[¶9] Ballard acknowledges probationary search clauses generally are permitted under N.D.C.C. § 12.1-32-07(4)(n). But he claims the suspicionless search of his residence under the statute does not pass Fourth Amendment muster. His argument calls for examination of North Dakota's cases on probationary searches and the traditional Fourth Amendment analysis required by United States v. Knights, 534 U.S. 112, 122 S.Ct. 587, 151 L.Ed.2d 497 (2001), and Samson, 547 U.S. 843, 126 S.Ct. 2193, 165 L.Ed.2d 250, balancing the State's interest against an unsupervised probationer's liberty interests and expectations of privacy. When we do so, it becomes apparent that our precedent relies on a formulation of a legal test from the 1970's that is no longer good law.

[¶10] In State v. Schlosser, 202 N.W.2d 136 (N.D. 1972), the defendant was a supervised probationer who appealed revocation of his deferred imposition of sentence. He claimed evidence obtained during a warrantless probationary search should be suppressed because the search was unconstitutional. The underlying facts were that Schlosser plead guilty to possession of marijuana and received a deferred imposition of sentence. Id. at 136-37. One condition of deferring imposition was " that he consent to his parole officer or other law enforcement officers to search his home, property or person at any time without a search warrant." Id. at 137. Schlosser subsequently was arrested for possession of marijuana and, that same day, his probation officer and two law enforcement officers searched his apartment and seized additional drugs. Id.

[¶11] In determining whether Schlosser's status as a probationer affected his Fourth Amendment rights, this Court examined United States Supreme Court and California cases and made two conclusions. First, a " defendant's status as a probationer does affect his rights under the Fourth Amendment. The court has a responsibility to regulate a probationer's activities to help in his rehabilitation and at the same time to guard against continued criminal behavior." Schlosser, 202 N.W.2d at 139. Under this rationale, the North Dakota Supreme Court applied a test of the reasonableness of a search clause, stating:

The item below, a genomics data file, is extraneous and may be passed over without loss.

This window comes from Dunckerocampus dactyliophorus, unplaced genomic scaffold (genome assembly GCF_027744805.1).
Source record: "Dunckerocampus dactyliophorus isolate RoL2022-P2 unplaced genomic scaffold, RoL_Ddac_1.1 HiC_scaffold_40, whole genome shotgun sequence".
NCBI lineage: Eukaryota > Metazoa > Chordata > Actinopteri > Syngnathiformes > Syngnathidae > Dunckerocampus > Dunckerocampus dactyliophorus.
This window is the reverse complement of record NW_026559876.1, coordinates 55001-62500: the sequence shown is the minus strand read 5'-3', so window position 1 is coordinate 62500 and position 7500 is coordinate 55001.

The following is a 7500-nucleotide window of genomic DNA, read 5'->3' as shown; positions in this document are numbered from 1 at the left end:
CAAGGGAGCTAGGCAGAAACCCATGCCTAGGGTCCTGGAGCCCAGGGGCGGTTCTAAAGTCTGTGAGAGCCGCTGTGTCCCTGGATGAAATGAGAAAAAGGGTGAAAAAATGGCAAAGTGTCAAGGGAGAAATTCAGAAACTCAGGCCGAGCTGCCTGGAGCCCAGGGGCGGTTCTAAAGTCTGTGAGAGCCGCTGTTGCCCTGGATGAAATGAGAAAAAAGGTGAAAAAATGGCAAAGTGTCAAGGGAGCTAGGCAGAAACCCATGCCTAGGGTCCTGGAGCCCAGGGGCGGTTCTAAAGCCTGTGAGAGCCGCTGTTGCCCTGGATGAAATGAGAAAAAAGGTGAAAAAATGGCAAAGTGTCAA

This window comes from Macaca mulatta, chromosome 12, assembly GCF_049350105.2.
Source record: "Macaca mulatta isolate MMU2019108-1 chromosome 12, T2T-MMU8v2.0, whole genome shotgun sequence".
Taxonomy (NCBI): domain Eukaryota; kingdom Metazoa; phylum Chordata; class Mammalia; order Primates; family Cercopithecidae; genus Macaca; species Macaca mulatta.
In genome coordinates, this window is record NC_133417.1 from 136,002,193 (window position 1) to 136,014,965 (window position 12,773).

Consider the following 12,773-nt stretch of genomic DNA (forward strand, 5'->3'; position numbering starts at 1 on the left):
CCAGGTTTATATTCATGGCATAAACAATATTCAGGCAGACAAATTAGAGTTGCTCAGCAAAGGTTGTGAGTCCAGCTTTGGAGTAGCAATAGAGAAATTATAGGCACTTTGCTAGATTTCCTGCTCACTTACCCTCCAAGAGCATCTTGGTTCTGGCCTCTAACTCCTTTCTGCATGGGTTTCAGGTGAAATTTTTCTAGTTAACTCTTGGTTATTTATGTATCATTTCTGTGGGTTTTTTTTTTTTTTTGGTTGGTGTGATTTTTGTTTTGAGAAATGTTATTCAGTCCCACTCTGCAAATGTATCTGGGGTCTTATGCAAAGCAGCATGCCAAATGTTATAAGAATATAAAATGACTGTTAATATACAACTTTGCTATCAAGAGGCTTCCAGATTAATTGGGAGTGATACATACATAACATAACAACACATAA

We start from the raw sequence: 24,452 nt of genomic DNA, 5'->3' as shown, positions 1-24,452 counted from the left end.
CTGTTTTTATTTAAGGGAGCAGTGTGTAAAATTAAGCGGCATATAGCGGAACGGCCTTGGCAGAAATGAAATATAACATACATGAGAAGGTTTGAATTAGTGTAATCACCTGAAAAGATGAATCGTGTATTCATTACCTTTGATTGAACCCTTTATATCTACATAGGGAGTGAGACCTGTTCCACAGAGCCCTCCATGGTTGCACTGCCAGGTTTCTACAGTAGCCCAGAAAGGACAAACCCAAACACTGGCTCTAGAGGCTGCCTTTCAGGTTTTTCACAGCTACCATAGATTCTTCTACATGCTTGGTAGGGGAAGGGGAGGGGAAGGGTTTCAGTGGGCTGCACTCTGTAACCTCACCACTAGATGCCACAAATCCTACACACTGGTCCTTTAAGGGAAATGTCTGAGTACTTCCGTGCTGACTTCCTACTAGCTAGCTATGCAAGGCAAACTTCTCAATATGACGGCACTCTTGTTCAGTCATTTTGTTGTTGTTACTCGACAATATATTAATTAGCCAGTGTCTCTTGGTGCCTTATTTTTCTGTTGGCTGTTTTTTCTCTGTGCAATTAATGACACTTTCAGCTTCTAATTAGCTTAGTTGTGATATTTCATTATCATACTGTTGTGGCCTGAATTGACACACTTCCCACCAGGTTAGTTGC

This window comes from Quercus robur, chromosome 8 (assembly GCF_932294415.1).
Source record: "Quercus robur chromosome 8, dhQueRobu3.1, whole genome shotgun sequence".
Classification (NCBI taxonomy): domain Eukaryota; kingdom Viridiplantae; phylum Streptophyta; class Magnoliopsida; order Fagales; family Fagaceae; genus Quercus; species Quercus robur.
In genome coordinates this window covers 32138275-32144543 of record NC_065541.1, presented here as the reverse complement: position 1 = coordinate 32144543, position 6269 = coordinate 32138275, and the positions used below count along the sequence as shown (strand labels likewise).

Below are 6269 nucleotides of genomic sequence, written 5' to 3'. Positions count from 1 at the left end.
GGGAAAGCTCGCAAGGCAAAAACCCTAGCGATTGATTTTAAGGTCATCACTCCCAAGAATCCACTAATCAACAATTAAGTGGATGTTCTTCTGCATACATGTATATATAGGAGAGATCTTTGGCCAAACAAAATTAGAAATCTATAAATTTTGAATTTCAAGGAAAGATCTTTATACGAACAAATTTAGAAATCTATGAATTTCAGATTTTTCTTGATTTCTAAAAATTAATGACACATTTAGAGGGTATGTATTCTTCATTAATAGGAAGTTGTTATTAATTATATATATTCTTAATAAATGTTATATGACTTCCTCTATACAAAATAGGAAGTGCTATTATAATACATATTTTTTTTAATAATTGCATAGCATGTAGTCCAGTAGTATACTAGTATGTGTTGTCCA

" The test applied by the court was that laid down in People v. Dominguez, 256 Cal.App.2d 623,

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64 Cal.Rptr. 290, 293 (1967):
'A condition of probation which (1) has no relationship to the crime of which the offender was convicted, (2) relates to conduct which is not in itself criminal, and (3) requires or forbids conduct which is not reasonably related to future criminality does not serve the statutory ends of probation and is invalid.'
" Applying this rule in reverse, [Schlosser's search] clause (3)(g) is a reasonable and valid exercise of the court's authority under Section 12-53-13, N.D.C.C."

Id. at 139.

[¶12] The Schlosser Court's second conclusion was that " the search and seizure of the contraband from the defendant's apartment by his parole officer without a search warrant was not unreasonable under the Fourth Amendment to the United States Constitution, and the contraband seized was admissible in a probation violation hearing." 202 N.W.2d at 139. Although the basis for this holding was not fully explained, the Schlosser Court apparently relied on another California holding that " a probationer who has been granted the privilege of probation on condition that he submit at any time to a warrantless search may have no reasonable expectation of traditional Fourth Amendment protection." Id.